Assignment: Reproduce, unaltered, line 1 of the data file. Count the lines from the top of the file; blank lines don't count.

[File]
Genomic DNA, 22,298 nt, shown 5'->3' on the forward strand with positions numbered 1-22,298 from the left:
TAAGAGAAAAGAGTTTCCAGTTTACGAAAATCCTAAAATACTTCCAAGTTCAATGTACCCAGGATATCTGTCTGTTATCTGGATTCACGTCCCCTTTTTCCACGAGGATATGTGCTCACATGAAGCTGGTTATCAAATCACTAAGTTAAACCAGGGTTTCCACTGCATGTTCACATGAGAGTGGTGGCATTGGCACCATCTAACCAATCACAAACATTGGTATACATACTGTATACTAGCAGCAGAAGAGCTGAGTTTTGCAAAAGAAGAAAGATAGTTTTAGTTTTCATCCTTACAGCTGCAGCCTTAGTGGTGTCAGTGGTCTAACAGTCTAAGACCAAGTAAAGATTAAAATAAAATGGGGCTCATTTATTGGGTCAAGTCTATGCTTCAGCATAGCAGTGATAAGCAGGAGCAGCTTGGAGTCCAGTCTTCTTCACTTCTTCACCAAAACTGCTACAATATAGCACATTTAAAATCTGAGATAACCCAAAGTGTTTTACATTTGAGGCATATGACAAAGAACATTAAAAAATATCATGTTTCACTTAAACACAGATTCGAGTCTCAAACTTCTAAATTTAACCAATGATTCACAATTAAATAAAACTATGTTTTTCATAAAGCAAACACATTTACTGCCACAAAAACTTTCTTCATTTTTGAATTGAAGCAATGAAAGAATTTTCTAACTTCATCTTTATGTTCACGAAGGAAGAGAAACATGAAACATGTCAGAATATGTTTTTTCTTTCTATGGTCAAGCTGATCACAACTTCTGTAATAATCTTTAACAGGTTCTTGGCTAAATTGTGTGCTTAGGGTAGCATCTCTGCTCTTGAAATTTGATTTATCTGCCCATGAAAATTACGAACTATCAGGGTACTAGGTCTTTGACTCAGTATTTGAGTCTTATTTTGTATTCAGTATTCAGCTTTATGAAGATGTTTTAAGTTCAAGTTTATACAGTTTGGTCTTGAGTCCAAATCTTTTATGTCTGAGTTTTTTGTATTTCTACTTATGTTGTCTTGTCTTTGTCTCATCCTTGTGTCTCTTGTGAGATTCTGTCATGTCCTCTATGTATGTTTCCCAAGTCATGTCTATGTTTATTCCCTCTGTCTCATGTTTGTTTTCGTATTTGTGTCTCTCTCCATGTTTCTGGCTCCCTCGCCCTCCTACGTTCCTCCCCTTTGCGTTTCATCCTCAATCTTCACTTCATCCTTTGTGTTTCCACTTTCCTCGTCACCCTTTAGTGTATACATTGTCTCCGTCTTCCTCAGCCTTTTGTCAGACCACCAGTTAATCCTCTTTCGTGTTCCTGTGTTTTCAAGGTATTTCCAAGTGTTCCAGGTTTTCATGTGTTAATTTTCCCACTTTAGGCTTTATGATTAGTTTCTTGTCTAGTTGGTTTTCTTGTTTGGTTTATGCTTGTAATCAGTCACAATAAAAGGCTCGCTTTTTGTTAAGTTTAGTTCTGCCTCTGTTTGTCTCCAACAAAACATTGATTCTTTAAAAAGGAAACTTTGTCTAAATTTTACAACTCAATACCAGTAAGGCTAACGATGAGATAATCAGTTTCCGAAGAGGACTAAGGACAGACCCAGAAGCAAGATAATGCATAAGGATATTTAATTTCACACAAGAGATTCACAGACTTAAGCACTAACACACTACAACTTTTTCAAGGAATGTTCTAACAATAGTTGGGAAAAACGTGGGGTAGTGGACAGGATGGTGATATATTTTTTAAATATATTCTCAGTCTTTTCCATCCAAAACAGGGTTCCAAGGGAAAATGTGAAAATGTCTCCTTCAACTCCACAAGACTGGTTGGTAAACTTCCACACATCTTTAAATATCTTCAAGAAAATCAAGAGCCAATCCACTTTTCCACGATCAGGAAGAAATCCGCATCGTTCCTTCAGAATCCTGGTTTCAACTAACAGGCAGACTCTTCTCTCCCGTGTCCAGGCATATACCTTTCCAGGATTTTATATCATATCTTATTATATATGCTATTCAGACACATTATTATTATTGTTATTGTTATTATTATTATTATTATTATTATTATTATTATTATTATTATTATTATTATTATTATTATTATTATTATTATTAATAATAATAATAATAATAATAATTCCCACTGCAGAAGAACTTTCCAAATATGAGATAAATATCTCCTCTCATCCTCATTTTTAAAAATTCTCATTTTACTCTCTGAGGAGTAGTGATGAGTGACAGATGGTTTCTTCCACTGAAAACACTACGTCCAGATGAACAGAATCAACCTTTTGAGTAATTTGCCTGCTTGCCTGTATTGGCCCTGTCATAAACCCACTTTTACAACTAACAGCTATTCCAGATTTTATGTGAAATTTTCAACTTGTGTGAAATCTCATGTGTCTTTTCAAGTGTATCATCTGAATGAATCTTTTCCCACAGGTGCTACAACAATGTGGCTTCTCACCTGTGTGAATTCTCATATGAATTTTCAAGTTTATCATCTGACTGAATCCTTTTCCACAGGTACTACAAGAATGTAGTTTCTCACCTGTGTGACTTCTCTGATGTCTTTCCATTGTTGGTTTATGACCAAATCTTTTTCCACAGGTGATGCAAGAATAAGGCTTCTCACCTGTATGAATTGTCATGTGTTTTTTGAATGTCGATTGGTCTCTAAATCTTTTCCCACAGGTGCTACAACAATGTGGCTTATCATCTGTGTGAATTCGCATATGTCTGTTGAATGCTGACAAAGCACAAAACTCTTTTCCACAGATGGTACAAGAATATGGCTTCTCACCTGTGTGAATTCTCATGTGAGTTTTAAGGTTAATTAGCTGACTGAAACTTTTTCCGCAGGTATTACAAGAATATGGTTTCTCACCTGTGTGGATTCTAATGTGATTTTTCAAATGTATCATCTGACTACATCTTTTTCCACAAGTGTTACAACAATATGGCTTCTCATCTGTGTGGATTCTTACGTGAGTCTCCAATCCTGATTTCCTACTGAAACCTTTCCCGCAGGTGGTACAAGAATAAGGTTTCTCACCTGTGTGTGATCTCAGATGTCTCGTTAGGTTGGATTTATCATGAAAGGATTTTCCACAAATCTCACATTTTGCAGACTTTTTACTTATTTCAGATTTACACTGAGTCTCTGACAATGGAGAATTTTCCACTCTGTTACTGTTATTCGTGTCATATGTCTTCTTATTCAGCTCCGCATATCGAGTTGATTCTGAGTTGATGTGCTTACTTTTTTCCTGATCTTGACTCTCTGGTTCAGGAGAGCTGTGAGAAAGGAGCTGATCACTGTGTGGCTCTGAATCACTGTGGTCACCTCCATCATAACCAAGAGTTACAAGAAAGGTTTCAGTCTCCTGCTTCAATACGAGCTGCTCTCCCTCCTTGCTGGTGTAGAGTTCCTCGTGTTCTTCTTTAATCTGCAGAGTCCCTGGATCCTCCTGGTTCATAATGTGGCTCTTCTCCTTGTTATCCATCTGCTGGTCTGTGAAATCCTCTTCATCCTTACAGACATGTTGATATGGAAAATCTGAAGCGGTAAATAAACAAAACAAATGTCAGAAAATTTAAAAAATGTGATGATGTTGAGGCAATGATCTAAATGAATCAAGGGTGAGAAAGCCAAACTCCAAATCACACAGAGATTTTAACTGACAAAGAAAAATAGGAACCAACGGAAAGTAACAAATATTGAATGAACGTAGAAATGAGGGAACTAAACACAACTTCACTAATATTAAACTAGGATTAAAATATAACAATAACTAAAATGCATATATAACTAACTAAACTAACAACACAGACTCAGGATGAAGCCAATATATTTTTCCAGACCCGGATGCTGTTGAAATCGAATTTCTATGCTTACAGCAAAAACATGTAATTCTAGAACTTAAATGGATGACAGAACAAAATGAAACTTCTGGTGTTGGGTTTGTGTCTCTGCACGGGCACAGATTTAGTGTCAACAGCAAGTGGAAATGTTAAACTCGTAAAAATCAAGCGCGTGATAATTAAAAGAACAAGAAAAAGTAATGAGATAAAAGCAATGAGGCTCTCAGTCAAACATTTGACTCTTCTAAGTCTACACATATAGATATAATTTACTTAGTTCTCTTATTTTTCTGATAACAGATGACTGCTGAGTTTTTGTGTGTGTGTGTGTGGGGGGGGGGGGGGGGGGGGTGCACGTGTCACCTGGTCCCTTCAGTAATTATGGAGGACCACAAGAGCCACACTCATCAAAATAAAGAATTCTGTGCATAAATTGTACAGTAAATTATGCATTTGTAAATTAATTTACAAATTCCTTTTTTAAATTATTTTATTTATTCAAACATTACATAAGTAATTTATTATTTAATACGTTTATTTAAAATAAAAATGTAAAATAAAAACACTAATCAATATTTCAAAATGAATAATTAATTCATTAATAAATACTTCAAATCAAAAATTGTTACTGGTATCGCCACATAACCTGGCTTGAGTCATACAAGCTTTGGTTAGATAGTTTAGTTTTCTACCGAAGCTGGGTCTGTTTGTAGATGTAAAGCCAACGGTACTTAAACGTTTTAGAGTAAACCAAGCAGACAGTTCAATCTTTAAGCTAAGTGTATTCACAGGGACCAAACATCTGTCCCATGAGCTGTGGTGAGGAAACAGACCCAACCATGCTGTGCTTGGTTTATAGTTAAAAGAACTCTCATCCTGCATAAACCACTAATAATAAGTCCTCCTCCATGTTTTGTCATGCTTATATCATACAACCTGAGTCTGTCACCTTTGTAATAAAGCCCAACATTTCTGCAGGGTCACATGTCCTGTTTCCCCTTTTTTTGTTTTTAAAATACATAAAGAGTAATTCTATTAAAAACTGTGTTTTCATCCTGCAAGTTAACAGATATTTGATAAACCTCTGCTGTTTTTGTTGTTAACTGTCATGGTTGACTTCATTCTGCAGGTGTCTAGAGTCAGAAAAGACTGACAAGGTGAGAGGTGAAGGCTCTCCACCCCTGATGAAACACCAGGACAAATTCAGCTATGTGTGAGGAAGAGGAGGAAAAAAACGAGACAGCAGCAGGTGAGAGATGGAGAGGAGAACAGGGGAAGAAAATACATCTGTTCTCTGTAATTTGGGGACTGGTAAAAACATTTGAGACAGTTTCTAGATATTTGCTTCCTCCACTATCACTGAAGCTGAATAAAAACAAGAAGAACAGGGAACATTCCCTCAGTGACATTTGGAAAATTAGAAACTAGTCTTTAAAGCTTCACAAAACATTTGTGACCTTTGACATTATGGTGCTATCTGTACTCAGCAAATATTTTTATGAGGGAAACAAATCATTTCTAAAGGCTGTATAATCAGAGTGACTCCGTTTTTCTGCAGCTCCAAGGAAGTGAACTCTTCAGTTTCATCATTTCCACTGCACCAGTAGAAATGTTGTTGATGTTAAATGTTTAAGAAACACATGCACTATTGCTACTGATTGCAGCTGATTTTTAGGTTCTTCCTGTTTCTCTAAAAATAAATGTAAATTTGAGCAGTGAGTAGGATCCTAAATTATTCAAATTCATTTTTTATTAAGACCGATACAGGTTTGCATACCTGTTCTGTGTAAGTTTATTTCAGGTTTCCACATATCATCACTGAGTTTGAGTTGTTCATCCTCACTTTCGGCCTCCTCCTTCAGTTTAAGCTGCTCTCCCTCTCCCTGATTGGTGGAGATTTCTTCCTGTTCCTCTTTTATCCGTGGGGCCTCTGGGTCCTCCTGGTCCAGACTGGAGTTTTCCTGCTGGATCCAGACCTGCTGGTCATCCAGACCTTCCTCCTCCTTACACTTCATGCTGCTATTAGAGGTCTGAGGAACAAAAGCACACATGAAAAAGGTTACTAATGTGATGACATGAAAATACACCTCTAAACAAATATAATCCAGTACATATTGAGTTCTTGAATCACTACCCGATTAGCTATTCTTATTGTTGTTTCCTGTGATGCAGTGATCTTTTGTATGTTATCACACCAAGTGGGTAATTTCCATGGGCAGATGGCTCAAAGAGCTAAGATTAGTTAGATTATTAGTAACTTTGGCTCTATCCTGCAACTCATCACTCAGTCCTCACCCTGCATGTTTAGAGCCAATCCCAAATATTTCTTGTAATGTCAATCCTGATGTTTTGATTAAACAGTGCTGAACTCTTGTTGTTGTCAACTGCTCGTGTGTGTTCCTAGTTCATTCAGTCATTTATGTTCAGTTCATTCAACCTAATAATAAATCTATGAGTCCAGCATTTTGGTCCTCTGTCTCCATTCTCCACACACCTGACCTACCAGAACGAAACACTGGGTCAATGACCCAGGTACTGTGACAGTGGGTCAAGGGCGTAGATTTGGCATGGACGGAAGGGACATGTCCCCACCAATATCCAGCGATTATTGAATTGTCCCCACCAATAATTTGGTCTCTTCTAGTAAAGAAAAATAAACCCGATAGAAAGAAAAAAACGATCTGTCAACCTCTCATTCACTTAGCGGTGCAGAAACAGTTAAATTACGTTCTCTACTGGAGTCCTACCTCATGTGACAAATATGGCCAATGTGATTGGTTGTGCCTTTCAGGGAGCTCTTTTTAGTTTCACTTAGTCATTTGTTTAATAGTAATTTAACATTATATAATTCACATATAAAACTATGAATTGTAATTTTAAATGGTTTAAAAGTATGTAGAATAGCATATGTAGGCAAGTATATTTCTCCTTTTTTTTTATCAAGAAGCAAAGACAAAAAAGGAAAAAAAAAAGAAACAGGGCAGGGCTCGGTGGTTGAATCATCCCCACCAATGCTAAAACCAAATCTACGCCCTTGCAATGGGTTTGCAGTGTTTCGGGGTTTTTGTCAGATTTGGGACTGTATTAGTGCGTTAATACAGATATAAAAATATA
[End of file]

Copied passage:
Genomic DNA, 22,298 nt, shown 5'->3' on the forward strand with positions numbered 1-22,298 from the left: